Monday, June 25, 2012

Tangled in fishing line on the Riviere Rouge in Mont Tremblant. This is why I wear a kayak knife!

Well, it finally happened. I needed to cut myself loose from a tangled mess of fishing line. And I did, when I hobbled over to my Maelstrom Vital 166 sea kayak to fetch my kayak knife out of a hatch!

I had just stopped wearing my kayak knife in my PFD a week earlier. It was a bit bulky when I Cowboy Scrambled up the back deck of my kayaks. And some people kept telling me for years, "You don't need to wear a kayak knife. It's more likely to get in your way. Just stick it in a hatch." So I did.

Then, just before launching from a sandy, rocky shoreline along the Riviere Rouge (Red River) in Mont Tremblant, Quebec (Canada) one fine day, I stepped into my spray skirt and started to pull it up like I usually do. But this time, I felt something wrapped around my ankle and leg and tightening more and more as I pulled my skirt up to my thighs.

I looked down and saw a tangled mess of fishing line all around my ankle and wrapped around my spray skirt.

I was alarmed. How did that happen? I didn't see the fishing line at all. "Was there a lure and barbed fish hooks in there too?!" No - not this time. Lucky me. Trust me, only a paddle blogger would grab the camera and try to take a picture of this mess before grabbing a knife and cutting themselves free. I don't really want to tell you that my camera was handier than my kayak knife that day. But I wanted at least one image as proof. This stuff happens and it could be much worse.
I thought it would be as simple as pulling down my spray skirt and freeing myself. But no. Pulling the skirt back down only made it worse. The tangled mess of fishing line just got tighter and tighter around my leg.

Another, "Oh crap kayaking moment".

I wasn't wearing my kayak knife. I had to hop over to my kayak, open a hatch, fish it out, and then I was able to easily cut the fishing line in several places and I was free. You can't cut this stuff with your teeth.

I couldn't see the fishing line hiding in the soft, white sand and some of it was hidden under a little bush along the shore of the Riviere Rouge in Mont Tremblant, Quebec. Someone had left it behind, or lost it and it blew ashore. I stepped right into it.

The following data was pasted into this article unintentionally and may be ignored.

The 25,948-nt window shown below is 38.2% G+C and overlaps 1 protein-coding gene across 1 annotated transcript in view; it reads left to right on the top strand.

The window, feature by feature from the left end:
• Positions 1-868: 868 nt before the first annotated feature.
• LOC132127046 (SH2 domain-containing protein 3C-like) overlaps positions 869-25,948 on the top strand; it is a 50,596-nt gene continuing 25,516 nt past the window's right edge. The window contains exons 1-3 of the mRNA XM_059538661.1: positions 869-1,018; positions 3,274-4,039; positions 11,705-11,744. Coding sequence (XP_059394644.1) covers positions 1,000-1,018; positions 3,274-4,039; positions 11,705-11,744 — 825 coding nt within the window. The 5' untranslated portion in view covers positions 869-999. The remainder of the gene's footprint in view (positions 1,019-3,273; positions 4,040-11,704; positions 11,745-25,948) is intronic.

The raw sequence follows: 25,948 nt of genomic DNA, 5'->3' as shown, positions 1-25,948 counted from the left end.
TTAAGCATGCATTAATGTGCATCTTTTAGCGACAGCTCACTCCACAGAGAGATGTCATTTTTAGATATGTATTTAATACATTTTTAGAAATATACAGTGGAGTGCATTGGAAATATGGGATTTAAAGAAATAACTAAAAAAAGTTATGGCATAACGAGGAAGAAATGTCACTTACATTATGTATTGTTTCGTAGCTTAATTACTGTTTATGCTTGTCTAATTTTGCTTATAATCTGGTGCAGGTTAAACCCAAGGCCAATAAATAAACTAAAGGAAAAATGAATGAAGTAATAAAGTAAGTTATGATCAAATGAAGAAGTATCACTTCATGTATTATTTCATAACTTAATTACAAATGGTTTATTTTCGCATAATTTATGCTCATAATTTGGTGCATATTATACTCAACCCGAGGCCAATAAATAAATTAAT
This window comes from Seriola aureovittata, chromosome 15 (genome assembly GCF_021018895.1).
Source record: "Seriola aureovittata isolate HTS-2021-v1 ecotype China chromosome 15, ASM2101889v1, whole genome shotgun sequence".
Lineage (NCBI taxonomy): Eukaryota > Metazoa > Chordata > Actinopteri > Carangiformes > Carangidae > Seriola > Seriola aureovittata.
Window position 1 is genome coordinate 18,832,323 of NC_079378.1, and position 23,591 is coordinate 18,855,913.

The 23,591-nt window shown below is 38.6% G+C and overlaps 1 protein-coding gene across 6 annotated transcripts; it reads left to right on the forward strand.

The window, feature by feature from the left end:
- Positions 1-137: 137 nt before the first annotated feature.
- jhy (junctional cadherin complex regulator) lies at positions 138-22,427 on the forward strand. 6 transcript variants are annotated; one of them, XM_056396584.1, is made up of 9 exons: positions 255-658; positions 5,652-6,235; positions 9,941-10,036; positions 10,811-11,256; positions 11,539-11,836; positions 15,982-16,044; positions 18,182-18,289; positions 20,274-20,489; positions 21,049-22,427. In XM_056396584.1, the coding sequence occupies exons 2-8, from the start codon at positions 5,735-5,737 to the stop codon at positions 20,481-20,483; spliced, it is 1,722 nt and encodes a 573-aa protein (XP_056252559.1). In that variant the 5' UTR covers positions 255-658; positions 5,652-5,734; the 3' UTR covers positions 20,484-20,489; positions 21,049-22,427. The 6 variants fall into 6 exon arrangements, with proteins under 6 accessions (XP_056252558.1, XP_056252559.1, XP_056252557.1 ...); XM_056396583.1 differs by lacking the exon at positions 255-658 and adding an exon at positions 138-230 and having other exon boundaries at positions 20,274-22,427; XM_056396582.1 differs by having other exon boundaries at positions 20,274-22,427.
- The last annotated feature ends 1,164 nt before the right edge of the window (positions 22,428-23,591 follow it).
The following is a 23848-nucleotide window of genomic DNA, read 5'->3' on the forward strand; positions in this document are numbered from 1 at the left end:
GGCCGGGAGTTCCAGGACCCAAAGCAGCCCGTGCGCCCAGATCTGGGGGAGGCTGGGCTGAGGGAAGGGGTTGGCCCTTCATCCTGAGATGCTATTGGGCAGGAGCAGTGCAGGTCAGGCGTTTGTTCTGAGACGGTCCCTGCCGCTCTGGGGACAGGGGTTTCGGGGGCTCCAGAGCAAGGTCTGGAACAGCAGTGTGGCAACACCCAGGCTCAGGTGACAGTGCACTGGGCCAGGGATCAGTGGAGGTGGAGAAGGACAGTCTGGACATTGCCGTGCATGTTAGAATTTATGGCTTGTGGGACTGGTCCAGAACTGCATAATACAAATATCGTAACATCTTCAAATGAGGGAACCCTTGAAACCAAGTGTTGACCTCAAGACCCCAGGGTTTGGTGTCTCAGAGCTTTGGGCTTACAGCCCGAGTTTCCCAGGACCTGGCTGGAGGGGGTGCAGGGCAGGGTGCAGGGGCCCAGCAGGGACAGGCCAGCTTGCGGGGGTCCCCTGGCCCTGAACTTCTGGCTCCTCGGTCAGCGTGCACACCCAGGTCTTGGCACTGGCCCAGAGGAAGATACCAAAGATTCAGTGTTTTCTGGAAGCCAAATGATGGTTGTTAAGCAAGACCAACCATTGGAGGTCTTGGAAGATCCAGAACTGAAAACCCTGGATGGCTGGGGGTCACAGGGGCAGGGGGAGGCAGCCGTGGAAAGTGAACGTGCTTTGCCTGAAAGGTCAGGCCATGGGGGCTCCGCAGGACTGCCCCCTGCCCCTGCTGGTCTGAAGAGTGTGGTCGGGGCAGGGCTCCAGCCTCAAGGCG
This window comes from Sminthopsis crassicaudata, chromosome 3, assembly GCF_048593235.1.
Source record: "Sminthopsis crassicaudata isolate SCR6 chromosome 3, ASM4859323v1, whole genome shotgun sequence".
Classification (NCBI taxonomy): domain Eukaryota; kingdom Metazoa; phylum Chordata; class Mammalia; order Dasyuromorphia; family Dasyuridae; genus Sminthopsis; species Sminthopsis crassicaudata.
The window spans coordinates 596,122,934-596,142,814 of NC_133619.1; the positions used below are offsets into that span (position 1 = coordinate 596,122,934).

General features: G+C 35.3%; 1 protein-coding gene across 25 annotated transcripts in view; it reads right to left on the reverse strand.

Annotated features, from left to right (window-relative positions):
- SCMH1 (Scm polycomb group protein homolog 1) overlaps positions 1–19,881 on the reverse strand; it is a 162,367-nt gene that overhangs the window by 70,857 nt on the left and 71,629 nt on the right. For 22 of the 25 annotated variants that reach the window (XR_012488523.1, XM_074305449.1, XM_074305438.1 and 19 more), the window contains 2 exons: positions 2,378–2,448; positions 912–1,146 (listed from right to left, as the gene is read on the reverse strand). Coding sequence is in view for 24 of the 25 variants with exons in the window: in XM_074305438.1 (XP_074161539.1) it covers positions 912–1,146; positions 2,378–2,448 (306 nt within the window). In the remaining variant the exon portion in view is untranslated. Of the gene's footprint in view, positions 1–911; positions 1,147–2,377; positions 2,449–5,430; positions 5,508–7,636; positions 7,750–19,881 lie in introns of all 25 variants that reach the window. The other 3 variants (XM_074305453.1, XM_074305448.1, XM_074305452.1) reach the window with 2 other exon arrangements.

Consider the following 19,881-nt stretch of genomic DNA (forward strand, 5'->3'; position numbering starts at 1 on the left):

So, I'm back to wearing my kayak knife on my PFD.

Soon after, someone rewarded me by stealing my Stohlquist Squeeze Lock Blunt Tip Kayak Knife off my life jacket at a boat launch when my back was turned. They just snapped the plastic knife holder off in two from the knife holder on my PFD and took the entire knife sheath holder and knife. So be vigilant. Your kayak knife is a valuable little thing!

Fishing Issues

More and more people are fishing these days, on the water from boats and from shorelines on lakes and rivers. And those agile, inexpensive, little sit-on-top fishing kayaks have become really popular, making it easier for more fishermen to get into the sport and into a lot more spots.

As a paddler, I'm bumping into more and more issues from stuff fishermen (and women) leave behind, or leave loose and dangling from their boats at boat launches, or just plain lose. Like fishing line and lures with barbed hooks!

I've even come across unattended fishing poles propped up on shore with fishing line attached to baited hooks strung halfway across small rivers while the fishermen go into the cabin for lunch hoping to get a bite while they get a bite to eat - and you can't always see the fine fishing line as you paddle into it with the sun glare.

So, I'm preparing myself and upping my gear bag to be ready for more "fishing issues". More on that later!

Now back to the fun stuff! 

Like padding the beautiful Riviere Rouge in Mont Tremblant,
catching some sun on many of its sandy beaches with my kayak and paddle buddies,
and going for a swim in a little bit of the Riviere Rouge's current without being tangled in fishing line!
Happy paddles!
The BaffinPaddler


  1. Yep, always carry your kayak knife (or in my case, a multipurpose tool, in your PFD pocket. I tend to come across lots of discarded fishing line, complete with floaters and fish hooks, that are hazards to wildlife. I try to cut and remove such hazards as I see them. Thankfully, I've not had a close encounter like yours!

  2. Yes, that's another good point. Thanks Mike. All that stuff is a real hazard to wildlife as well.